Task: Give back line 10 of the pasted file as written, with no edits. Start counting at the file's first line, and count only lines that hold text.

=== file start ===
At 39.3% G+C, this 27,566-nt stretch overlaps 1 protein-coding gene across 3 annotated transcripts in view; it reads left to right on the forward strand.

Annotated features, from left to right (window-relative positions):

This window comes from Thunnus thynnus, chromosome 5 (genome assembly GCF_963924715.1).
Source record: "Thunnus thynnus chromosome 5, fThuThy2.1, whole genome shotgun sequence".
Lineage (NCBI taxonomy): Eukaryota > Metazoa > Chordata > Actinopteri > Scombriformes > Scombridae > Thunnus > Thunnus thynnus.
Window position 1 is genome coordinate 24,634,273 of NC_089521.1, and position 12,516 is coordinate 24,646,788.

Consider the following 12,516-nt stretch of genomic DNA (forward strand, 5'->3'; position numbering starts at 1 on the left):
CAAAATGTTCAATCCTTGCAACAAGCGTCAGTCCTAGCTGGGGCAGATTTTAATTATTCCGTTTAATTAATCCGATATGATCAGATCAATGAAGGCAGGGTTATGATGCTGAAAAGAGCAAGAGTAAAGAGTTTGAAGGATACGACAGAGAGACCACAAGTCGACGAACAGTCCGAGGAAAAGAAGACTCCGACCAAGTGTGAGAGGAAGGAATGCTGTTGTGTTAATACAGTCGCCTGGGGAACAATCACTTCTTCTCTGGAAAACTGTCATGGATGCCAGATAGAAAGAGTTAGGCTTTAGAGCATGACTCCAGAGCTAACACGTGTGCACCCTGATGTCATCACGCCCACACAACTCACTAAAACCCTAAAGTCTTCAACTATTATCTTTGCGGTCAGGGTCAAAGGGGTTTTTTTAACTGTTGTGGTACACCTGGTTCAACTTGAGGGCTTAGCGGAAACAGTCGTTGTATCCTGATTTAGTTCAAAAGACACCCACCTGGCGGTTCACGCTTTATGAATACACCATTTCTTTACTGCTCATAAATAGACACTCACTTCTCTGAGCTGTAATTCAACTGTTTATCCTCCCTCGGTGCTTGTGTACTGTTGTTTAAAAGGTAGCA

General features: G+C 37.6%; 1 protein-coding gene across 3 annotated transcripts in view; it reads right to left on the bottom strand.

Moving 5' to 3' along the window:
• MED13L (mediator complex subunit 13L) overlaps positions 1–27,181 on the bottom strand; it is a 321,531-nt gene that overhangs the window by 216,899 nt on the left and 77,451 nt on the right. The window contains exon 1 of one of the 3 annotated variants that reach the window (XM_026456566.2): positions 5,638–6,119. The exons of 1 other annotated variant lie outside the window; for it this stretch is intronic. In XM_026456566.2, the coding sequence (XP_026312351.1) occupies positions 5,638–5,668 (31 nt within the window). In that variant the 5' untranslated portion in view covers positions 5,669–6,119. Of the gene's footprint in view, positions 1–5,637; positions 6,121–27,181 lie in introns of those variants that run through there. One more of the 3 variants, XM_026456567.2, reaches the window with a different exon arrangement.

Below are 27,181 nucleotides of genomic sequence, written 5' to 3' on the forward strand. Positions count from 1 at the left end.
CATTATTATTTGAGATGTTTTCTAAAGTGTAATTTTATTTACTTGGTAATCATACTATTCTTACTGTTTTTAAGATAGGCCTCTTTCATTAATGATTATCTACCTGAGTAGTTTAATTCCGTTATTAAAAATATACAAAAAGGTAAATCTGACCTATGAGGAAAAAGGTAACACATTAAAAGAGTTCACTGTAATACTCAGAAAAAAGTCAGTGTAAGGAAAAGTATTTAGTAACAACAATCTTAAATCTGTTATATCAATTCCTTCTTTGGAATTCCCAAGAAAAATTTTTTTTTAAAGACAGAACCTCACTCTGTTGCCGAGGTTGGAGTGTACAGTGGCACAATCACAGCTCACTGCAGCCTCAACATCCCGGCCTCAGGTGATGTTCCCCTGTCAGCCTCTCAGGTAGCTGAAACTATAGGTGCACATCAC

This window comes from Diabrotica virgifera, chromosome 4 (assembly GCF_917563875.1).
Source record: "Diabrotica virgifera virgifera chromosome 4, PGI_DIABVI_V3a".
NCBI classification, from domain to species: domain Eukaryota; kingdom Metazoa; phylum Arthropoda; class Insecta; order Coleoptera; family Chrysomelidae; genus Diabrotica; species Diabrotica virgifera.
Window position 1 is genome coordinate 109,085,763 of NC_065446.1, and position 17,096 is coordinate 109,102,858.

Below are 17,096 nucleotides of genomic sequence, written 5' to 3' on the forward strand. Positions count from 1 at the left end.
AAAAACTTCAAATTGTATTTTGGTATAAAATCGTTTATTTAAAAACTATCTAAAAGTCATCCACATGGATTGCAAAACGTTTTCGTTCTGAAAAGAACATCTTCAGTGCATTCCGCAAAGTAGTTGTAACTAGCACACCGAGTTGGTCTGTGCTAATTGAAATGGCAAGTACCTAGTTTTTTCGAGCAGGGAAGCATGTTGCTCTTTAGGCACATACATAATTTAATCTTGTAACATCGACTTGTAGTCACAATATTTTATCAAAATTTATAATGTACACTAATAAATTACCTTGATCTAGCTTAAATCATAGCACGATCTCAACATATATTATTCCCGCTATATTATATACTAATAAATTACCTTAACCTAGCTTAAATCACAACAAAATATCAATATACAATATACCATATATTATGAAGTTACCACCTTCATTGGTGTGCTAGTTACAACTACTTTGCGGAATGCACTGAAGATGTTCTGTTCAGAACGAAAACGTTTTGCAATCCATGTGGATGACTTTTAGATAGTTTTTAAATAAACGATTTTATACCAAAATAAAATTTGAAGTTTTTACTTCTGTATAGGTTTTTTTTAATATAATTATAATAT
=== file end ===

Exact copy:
Moving 5' to 3' along the window: